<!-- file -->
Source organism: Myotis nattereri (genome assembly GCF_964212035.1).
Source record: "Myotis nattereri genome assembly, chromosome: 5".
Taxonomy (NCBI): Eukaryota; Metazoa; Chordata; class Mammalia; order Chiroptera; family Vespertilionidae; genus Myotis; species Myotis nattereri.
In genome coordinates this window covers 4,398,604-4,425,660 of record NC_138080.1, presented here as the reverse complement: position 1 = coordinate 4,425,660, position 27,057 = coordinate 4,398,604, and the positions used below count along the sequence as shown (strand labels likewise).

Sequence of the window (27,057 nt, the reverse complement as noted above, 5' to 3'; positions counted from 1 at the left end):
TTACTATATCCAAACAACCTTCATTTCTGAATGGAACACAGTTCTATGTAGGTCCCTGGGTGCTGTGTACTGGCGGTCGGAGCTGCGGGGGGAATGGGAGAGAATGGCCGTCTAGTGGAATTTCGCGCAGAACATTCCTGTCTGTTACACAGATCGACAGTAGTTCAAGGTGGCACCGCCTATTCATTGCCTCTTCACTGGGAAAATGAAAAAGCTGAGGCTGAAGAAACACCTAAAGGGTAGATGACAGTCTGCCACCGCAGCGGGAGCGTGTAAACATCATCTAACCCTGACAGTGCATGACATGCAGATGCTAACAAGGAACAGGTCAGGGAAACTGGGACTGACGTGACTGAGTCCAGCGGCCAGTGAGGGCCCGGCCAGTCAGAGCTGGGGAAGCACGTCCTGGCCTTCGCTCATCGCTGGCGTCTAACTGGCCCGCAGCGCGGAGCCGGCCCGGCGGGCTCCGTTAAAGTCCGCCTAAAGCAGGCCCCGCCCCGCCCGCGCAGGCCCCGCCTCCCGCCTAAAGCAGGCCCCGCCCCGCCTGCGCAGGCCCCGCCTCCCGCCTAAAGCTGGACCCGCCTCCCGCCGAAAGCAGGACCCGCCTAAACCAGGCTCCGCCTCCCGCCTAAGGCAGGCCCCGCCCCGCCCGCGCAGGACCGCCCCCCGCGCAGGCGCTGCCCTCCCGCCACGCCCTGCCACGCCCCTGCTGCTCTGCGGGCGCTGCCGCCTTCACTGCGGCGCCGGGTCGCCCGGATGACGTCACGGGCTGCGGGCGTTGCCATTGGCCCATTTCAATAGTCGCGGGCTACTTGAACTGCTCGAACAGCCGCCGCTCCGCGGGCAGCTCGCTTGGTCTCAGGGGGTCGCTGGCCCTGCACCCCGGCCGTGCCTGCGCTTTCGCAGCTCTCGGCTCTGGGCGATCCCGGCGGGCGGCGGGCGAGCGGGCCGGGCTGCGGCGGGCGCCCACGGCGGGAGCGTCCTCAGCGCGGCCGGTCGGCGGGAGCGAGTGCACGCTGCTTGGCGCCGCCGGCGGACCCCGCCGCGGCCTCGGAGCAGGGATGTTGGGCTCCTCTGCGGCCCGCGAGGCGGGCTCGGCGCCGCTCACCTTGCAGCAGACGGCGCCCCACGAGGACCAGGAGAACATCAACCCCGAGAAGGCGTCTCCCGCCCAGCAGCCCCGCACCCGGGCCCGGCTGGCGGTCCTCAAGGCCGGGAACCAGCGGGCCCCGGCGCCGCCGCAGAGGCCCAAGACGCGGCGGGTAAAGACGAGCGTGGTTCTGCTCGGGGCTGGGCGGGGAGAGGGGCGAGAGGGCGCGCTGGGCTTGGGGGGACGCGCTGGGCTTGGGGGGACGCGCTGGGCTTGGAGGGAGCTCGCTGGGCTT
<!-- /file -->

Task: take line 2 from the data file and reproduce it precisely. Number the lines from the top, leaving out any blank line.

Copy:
Source record: "Myotis nattereri genome assembly, chromosome: 5".